Louise Bourgeois: A Retrospective

By Angel Villanueva

Image: Brian Morris for The Curve.


Sensuality, pathos, self-reflection, and humor all find their way into Louise Bourgeois’ sculptural expressions. Born in Paris in 1911, and familiar from a young age with the arts and crafts of her region, Bourgeois’ work spans seven decades, with many of her most iconic and telling works present in the exhibition Louise Bourgeois at the Museum of Contemporary Art in Los Angeles.

The installation, rather than attempting a chronological narrative, clusters the works according to their material commonalities. Greeting visitors is a large-scale sculpture, a giant metal spider embracing one of Bourgeois’ self-enclosed constructions, which she calls cells. The work immediately establishes the artist’s strong affinity for material processes and the poetic redeployment of the particular significances of found objects. While walking around it, and within its legs, the sculpture unfolds as a revelation: the spider—a spinster, a crafty wonder of nature—acts as a protector around the cell, as if holding onto a precious and fragile egg sac. In the cell, wire, keys, thread, and other symbols, speak of treasures held in an intangible space, a deep niche of self-reflection in the artist’s mind, a place where memories and hopes can believe themselves safe from the prying eye of the outer world.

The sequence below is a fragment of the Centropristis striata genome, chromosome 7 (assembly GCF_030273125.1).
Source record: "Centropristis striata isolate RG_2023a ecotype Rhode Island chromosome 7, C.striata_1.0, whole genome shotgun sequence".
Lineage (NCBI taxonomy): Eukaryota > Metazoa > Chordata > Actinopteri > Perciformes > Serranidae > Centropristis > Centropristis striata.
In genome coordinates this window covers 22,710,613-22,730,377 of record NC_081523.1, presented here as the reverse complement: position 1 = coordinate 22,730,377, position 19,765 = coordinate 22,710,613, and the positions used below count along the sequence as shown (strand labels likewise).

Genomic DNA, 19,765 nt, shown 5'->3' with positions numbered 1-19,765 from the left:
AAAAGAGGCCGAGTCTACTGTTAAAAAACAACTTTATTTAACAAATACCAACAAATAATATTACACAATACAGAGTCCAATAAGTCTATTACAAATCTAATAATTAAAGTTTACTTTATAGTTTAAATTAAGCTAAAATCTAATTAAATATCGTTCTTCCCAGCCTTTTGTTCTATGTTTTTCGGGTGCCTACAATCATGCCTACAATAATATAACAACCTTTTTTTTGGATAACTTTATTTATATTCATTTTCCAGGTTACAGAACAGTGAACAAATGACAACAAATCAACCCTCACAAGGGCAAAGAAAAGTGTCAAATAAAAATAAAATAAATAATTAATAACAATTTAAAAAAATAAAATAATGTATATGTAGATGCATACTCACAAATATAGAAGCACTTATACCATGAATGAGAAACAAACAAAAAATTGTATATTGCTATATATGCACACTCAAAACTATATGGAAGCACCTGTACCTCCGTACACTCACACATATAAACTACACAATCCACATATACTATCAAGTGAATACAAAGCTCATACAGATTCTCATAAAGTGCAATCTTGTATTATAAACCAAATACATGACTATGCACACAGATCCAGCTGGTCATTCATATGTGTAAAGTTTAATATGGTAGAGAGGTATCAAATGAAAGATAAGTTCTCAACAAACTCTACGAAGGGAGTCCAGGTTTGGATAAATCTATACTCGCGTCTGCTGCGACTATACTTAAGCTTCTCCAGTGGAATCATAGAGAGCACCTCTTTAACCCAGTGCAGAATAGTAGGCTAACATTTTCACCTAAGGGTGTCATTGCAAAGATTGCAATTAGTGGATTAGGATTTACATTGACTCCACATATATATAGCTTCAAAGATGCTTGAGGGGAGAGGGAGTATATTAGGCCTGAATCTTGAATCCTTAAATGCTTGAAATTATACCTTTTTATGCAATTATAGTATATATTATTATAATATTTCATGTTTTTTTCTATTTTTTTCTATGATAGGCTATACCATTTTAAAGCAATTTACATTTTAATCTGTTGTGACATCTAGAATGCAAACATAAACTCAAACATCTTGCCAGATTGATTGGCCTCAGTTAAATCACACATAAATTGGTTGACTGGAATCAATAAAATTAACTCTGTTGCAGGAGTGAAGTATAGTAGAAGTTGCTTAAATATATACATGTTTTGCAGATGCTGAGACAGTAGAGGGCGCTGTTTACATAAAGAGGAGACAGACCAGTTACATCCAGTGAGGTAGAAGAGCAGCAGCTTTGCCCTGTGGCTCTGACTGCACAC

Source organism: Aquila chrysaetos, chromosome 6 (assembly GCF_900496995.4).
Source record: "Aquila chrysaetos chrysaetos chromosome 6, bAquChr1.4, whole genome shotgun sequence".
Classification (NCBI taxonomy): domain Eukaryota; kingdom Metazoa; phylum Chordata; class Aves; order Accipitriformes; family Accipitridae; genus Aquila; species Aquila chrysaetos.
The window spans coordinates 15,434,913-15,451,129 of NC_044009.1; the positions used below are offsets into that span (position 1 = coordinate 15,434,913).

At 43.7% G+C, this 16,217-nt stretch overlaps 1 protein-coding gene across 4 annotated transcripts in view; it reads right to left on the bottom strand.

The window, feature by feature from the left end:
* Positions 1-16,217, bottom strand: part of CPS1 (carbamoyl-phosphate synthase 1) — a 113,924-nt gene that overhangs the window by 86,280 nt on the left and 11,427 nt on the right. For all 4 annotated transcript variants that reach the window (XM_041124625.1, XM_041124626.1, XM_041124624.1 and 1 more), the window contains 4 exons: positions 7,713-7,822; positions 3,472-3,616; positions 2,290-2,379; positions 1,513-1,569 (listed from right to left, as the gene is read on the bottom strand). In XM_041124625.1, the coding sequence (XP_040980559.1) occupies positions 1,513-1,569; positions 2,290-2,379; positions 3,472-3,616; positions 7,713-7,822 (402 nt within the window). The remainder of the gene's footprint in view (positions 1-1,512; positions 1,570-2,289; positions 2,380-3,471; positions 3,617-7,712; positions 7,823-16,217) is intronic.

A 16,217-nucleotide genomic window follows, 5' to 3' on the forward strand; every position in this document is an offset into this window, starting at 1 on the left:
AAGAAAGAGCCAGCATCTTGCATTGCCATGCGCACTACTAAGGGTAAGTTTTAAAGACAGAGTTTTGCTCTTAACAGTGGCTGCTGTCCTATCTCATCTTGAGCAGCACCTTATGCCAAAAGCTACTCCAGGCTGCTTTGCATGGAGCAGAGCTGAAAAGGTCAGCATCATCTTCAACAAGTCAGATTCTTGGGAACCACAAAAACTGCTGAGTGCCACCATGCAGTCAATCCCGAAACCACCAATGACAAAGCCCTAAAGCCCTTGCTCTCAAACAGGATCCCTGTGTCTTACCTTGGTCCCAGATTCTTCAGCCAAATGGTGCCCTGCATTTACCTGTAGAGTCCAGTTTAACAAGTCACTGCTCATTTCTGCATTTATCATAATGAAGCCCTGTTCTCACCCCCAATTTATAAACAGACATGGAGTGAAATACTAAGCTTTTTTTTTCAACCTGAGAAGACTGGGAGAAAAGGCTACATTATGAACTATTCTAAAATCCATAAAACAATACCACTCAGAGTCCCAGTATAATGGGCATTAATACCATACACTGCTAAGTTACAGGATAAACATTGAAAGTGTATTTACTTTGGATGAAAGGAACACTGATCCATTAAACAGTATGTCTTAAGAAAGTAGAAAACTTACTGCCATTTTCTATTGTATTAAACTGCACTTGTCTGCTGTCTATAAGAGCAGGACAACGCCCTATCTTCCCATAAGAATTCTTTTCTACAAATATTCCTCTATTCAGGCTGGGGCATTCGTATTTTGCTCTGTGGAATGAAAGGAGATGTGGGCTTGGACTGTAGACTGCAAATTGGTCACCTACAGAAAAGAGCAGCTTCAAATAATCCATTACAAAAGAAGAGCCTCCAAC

Other work clusters reveal the artist’s astonishing array of capacities: Bourgeois’ sculptural hand delivers soft marble forms resembling shapes in nature: the clouds, living creatures, parts of the human body. In their ambiguity, these entities tease the mind with hidden meanings and thoughts, offering no more than a sensual hint at the existence of such ideas. Her cells, constructed with linked doors, effectively transform points of entry into barriers. The resulting enclosed spaces contain yet another fragment of the artist’s negotiations with her memories and dreams. In a more representational series of material explorations, Bourgeois presents us with human figures engaged in various identifiable yet mysterious—even disturbing—activities: hysteria, illness, sex, perhaps death.

Overall, the exhibition invites the viewer’s mind to connect with the artist’s past and psyche, using shared experience as a translator for what is ultimately an alien perspective on life, and the world it unfolds in.

On view at MOCA Grand Avenue, October 26, 2008 through January 25, 2009.
250 South Grand Avenue, Los Angeles, CA 90012
For more information please visit www.moca.org .

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